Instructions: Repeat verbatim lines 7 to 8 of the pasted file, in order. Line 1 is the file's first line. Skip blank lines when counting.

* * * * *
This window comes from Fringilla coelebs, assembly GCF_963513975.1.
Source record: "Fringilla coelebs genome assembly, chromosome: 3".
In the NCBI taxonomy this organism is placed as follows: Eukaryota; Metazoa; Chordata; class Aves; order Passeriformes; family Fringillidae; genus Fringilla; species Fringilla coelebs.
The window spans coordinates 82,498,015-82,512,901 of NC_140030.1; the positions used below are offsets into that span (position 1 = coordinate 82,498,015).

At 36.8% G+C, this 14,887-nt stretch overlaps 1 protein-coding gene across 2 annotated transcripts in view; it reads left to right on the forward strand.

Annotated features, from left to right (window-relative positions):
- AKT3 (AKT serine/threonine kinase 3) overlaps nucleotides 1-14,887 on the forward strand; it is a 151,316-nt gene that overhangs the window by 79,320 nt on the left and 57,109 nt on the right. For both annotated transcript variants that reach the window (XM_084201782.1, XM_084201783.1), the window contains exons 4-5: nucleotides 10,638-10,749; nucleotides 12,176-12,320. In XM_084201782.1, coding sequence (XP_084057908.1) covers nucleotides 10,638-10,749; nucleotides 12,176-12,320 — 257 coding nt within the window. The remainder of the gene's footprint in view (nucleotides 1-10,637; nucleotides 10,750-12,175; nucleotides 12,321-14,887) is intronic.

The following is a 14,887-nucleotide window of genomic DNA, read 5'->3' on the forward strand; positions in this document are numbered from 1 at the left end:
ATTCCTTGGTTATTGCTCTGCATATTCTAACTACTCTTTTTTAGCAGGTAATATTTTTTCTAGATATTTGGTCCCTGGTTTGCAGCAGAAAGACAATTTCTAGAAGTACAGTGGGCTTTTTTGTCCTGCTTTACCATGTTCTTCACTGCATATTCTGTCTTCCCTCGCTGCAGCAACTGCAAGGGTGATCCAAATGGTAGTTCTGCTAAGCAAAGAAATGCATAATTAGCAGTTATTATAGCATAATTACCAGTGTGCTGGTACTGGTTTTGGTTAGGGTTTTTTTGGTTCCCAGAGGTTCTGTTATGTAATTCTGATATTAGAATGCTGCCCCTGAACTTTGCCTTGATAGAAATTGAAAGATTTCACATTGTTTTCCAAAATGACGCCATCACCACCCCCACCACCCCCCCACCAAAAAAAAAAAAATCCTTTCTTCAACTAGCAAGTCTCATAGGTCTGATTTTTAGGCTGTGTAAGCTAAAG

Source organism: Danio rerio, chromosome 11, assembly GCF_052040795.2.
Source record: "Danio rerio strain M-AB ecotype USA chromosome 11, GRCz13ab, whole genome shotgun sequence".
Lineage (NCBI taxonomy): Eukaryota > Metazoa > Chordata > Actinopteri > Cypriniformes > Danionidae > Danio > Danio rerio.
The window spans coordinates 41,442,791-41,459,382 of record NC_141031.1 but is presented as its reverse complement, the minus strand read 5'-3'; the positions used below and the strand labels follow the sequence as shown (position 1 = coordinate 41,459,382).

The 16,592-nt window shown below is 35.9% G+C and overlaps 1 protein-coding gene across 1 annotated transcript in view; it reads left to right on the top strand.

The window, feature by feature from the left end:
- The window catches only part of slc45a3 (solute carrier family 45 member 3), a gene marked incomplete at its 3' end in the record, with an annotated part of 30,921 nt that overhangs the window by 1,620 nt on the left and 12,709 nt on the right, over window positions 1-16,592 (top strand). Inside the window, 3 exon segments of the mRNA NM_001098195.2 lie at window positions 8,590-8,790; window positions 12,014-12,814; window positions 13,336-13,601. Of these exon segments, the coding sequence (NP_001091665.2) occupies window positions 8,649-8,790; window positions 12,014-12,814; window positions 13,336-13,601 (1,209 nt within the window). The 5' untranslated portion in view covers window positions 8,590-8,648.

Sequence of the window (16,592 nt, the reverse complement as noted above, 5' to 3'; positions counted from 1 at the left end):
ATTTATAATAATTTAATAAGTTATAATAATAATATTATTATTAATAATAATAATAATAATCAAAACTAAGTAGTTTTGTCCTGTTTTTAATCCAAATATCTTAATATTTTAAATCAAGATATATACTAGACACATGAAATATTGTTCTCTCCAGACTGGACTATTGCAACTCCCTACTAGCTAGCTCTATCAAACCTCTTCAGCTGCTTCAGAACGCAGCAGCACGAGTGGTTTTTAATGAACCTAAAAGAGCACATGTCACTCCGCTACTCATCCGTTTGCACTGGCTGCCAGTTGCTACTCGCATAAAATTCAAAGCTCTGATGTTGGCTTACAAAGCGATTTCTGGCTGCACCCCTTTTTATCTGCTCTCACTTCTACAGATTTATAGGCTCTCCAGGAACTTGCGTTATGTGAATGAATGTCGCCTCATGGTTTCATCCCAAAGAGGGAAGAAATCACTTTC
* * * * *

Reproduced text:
- AKT3 (AKT serine/threonine kinase 3) overlaps nucleotides 1-14,887 on the forward strand; it is a 151,316-nt gene that overhangs the window by 79,320 nt on the left and 57,109 nt on the right. For both annotated transcript variants that reach the window (XM_084201782.1, XM_084201783.1), the window contains exons 4-5: nucleotides 10,638-10,749; nucleotides 12,176-12,320. In XM_084201782.1, coding sequence (XP_084057908.1) covers nucleotides 10,638-10,749; nucleotides 12,176-12,320 — 257 coding nt within the window. The remainder of the gene's footprint in view (nucleotides 1-10,637; nucleotides 10,750-12,175; nucleotides 12,321-14,887) is intronic.

The following is a 14,887-nucleotide window of genomic DNA, read 5'->3' on the forward strand; positions in this document are numbered from 1 at the left end: